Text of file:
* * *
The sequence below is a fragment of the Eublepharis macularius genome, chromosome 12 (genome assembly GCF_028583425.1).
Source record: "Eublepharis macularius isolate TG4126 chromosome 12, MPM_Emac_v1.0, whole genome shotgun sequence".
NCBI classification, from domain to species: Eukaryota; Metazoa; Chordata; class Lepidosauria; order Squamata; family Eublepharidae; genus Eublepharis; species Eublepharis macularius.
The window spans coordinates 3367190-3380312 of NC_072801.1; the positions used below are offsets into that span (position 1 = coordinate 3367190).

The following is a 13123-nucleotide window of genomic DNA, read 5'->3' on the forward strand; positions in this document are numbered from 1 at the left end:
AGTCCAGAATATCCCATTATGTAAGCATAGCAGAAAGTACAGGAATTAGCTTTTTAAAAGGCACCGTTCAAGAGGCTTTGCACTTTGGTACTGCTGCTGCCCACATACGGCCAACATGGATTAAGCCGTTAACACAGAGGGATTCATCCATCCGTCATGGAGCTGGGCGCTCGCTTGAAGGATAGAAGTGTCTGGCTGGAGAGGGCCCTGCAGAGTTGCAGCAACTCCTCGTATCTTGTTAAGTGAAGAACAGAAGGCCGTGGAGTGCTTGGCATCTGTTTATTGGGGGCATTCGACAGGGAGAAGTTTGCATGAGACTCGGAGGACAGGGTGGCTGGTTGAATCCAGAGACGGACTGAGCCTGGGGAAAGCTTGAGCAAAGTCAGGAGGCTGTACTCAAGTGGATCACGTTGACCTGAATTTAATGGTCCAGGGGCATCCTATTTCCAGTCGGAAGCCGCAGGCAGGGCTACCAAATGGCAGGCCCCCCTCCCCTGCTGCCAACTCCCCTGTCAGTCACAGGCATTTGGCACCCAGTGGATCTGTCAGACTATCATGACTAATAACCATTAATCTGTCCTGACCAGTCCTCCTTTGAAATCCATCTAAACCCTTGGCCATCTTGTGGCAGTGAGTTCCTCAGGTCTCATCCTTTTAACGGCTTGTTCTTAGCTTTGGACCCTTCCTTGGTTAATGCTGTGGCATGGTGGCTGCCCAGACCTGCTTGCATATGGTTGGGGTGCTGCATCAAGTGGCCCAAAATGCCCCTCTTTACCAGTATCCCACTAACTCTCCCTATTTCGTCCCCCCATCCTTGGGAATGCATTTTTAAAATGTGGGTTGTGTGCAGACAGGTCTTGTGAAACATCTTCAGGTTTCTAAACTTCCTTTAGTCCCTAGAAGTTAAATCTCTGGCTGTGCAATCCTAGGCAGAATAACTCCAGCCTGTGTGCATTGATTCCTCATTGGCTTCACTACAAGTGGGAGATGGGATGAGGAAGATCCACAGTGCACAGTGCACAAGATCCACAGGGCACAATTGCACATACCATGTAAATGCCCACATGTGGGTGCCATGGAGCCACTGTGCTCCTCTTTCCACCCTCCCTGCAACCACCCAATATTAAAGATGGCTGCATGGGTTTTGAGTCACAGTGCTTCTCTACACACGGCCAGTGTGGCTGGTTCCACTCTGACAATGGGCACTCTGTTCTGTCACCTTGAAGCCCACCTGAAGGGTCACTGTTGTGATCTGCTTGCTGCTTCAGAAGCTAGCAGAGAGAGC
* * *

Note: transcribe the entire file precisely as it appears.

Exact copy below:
The sequence below is a fragment of the Eublepharis macularius genome, chromosome 12 (genome assembly GCF_028583425.1).
Source record: "Eublepharis macularius isolate TG4126 chromosome 12, MPM_Emac_v1.0, whole genome shotgun sequence".
NCBI classification, from domain to species: Eukaryota; Metazoa; Chordata; class Lepidosauria; order Squamata; family Eublepharidae; genus Eublepharis; species Eublepharis macularius.
The window spans coordinates 3367190-3380312 of NC_072801.1; the positions used below are offsets into that span (position 1 = coordinate 3367190).

The following is a 13123-nucleotide window of genomic DNA, read 5'->3' on the forward strand; positions in this document are numbered from 1 at the left end:
AGTCCAGAATATCCCATTATGTAAGCATAGCAGAAAGTACAGGAATTAGCTTTTTAAAAGGCACCGTTCAAGAGGCTTTGCACTTTGGTACTGCTGCTGCCCACATACGGCCAACATGGATTAAGCCGTTAACACAGAGGGATTCATCCATCCGTCATGGAGCTGGGCGCTCGCTTGAAGGATAGAAGTGTCTGGCTGGAGAGGGCCCTGCAGAGTTGCAGCAACTCCTCGTATCTTGTTAAGTGAAGAACAGAAGGCCGTGGAGTGCTTGGCATCTGTTTATTGGGGGCATTCGACAGGGAGAAGTTTGCATGAGACTCGGAGGACAGGGTGGCTGGTTGAATCCAGAGACGGACTGAGCCTGGGGAAAGCTTGAGCAAAGTCAGGAGGCTGTACTCAAGTGGATCACGTTGACCTGAATTTAATGGTCCAGGGGCATCCTATTTCCAGTCGGAAGCCGCAGGCAGGGCTACCAAATGGCAGGCCCCCCTCCCCTGCTGCCAACTCCCCTGTCAGTCACAGGCATTTGGCACCCAGTGGATCTGTCAGACTATCATGACTAATAACCATTAATCTGTCCTGACCAGTCCTCCTTTGAAATCCATCTAAACCCTTGGCCATCTTGTGGCAGTGAGTTCCTCAGGTCTCATCCTTTTAACGGCTTGTTCTTAGCTTTGGACCCTTCCTTGGTTAATGCTGTGGCATGGTGGCTGCCCAGACCTGCTTGCATATGGTTGGGGTGCTGCATCAAGTGGCCCAAAATGCCCCTCTTTACCAGTATCCCACTAACTCTCCCTATTTCGTCCCCCCATCCTTGGGAATGCATTTTTAAAATGTGGGTTGTGTGCAGACAGGTCTTGTGAAACATCTTCAGGTTTCTAAACTTCCTTTAGTCCCTAGAAGTTAAATCTCTGGCTGTGCAATCCTAGGCAGAATAACTCCAGCCTGTGTGCATTGATTCCTCATTGGCTTCACTACAAGTGGGAGATGGGATGAGGAAGATCCACAGTGCACAGTGCACAAGATCCACAGGGCACAATTGCACATACCATGTAAATGCCCACATGTGGGTGCCATGGAGCCACTGTGCTCCTCTTTCCACCCTCCCTGCAACCACCCAATATTAAAGATGGCTGCATGGGTTTTGAGTCACAGTGCTTCTCTACACACGGCCAGTGTGGCTGGTTCCACTCTGACAATGGGCACTCTGTTCTGTCACCTTGAAGCCCACCTGAAGGGTCACTGTTGTGATCTGCTTGCTGCTTCAGAAGCTAGCAGAGAGAGC